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Here and There

 

Techniques > Use of language > Similar Words > Here and There

Method | Example | Discussion | See also

 

Method

When you have a choice of using 'here' or 'there', for example in 'here you are' or 'there it is', choose the version that will have the impact you desire based on the principles that:

 

Here There
Near Far
Psychologically close to me Psychologically close to you
Informal Formal
Empathetic Separate

 

Example

Friendly: 'Oh, here you are, good to see you.'
Formal: 'Oh, there you are, good to see you.'

Close: 'Here is it, come and get it.'
Distant: 'There it is, take it.'

Discussion

We perceive many things in terms of space and location, especially relative to ourselves. When we say 'here', we are perceptually locating something close to ourselves. When we say 'there' we are locating it away from ourselves.

When I locate something 'here', I am mentally placing it close to me, within my personal space. So if I say 'Here you are' as I hand something to a person, I am also placing the person close to me. This indicates that I trust and like them perhaps a bit more than if I used the more distant 'There you are'. This is seldom a conscious choice and you may be able to do some subtle mind-reading by noticing which is used.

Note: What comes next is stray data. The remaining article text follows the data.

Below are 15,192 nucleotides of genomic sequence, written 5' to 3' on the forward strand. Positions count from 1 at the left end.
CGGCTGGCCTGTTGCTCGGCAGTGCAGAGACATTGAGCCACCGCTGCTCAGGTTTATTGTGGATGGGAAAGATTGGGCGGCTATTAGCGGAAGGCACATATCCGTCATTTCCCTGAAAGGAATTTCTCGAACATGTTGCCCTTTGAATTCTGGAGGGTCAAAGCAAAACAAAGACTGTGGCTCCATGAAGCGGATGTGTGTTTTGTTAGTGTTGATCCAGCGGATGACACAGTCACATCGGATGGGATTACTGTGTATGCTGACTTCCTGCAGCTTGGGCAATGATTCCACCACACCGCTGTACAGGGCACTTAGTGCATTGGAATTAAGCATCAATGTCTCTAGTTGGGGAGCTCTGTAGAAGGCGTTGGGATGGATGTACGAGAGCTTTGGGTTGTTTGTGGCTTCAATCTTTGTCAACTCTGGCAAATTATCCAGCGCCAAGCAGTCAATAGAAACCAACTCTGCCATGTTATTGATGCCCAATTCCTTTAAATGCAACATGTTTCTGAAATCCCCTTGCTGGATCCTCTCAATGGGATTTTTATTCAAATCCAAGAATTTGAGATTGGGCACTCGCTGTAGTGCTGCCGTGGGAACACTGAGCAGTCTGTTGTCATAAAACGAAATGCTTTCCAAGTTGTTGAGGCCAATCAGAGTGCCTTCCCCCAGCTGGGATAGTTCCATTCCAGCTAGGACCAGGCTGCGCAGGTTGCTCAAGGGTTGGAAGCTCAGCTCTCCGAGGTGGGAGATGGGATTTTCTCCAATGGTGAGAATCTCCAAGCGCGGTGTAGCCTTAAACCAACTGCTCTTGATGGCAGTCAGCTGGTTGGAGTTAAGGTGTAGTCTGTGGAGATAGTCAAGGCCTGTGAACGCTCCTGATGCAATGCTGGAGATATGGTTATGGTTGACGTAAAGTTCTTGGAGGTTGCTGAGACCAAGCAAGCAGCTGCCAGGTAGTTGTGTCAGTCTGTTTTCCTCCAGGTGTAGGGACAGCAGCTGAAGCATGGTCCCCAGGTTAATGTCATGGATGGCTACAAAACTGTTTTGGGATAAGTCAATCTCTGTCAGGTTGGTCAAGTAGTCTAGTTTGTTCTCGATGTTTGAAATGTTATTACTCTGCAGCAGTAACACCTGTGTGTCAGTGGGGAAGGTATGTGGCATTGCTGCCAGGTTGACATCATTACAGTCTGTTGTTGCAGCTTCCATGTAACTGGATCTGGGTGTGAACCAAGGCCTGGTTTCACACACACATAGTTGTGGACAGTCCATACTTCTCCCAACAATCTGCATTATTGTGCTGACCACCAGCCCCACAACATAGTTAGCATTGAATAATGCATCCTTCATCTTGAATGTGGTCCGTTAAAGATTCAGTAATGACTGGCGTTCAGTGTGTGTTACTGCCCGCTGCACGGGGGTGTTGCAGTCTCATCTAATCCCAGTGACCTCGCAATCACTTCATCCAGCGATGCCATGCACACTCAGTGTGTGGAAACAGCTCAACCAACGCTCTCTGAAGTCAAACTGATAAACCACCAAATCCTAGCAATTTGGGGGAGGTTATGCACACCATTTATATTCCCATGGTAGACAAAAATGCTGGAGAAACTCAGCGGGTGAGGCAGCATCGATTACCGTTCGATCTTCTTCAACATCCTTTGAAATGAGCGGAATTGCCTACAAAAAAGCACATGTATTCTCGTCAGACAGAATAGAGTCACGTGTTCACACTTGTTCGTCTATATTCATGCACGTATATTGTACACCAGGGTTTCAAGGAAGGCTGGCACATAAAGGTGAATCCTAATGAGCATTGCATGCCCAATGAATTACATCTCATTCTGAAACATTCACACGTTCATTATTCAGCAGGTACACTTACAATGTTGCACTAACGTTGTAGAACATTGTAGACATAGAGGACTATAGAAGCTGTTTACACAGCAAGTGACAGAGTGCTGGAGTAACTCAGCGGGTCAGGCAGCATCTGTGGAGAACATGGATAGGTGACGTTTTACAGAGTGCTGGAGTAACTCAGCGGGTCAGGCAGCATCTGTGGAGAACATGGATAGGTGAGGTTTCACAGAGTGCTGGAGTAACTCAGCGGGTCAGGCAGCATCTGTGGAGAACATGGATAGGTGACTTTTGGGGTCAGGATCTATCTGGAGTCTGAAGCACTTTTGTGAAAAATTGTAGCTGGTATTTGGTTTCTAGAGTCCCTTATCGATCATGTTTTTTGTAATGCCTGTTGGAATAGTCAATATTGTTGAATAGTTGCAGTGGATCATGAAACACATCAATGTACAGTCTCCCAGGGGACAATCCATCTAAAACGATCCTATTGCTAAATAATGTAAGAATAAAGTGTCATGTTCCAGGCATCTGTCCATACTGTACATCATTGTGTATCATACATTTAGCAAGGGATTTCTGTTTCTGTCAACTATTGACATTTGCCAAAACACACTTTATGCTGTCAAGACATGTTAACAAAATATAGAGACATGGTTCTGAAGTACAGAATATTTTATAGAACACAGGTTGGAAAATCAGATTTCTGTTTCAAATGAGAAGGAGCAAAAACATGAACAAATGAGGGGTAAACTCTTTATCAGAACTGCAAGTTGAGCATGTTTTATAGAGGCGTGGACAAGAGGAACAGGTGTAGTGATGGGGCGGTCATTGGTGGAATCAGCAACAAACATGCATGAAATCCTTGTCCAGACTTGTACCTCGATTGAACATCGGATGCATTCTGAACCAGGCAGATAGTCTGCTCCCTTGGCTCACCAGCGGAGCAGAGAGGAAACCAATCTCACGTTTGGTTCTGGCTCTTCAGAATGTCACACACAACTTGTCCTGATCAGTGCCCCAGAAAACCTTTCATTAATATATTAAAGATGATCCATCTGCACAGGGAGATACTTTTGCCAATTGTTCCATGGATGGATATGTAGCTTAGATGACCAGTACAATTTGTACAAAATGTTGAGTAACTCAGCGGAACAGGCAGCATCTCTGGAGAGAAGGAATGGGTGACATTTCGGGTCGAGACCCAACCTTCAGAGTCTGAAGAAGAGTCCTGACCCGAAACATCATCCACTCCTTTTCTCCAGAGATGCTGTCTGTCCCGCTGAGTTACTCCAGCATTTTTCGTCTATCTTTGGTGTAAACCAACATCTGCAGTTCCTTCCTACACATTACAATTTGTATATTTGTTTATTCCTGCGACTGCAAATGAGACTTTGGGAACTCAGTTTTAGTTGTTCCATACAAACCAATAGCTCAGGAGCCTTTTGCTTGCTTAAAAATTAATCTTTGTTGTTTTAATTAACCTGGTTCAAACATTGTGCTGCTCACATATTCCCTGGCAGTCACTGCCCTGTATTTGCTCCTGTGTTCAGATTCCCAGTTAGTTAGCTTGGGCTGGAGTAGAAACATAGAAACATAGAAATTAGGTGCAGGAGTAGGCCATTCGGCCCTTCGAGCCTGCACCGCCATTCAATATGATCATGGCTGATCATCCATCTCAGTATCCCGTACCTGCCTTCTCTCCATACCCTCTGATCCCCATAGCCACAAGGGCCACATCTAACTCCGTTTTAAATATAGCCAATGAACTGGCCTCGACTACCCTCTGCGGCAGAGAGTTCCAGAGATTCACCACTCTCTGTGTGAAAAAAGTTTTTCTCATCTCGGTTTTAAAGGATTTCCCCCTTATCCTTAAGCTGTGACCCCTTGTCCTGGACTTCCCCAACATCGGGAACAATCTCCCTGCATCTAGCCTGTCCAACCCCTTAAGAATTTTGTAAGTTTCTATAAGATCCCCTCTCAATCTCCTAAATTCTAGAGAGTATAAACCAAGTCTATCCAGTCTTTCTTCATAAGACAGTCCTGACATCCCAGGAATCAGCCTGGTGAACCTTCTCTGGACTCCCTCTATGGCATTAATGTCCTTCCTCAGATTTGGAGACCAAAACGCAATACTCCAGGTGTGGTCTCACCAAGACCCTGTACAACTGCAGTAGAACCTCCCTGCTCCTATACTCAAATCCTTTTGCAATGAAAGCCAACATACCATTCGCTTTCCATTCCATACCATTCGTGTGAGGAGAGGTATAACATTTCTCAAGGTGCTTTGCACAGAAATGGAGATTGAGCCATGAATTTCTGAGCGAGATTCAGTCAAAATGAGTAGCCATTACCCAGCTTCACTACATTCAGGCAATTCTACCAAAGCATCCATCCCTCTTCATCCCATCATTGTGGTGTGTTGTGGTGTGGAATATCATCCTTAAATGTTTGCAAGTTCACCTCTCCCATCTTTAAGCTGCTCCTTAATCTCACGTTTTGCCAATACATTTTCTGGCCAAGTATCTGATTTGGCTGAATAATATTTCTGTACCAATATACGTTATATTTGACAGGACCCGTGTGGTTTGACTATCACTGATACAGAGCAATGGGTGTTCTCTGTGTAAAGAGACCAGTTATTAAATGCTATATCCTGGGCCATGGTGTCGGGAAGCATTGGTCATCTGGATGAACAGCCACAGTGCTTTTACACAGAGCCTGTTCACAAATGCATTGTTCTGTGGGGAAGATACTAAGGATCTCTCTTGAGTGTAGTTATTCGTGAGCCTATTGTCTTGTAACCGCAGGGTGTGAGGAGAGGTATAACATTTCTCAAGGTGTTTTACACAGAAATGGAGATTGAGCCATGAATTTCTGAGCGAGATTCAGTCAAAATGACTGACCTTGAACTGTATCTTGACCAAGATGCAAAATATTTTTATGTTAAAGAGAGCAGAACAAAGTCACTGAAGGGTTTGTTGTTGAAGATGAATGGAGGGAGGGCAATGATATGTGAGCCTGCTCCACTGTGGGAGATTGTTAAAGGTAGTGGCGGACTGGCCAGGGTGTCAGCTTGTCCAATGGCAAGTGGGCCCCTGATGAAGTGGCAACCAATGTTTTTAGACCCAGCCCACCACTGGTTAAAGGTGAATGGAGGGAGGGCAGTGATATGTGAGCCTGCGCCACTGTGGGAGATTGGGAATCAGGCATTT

So should you always use 'here'? Possibly not, as the person may not want to be close to you. Maybe they have higher status and maybe they do not yet trust you. As well as being psychologically more distant, 'There you are' is slightly more formal and respectful and may be more appropriate to use with strangers and superiors.

This pattern continues with other 'here' and 'there' phrases, such as 'here/there it is'.

If you are going to meet a friend at a coffee shop and arrive first, you could send them a message saying either 'I'm here' or 'I'm there'. A difference between these is the perspective you are taking. Saying 'I'm here' is from your perspective, though the other person still thinks of it as 'there'. So saying 'I'm there' is perhaps a little more considerate, displaying empathy and reducing the cognitive effort they have to make.

If you are looking for something, when you are close to it and the other person is further away, you would most likely say 'Here it is' to indicate its proximity to you. If it is not close to you, then you would point and say 'There it is'. This is less personal and more about indicating physical distance rather than psychological distance. Such are the vagaries of language, you could even used 'Here/there you are' in this treasure hunt. The difference now is that, as the human hook of 'you' has been added, the 'here/there' psychological distancing becomes more significant.

See also

Proxemic Communication, Empathy

 

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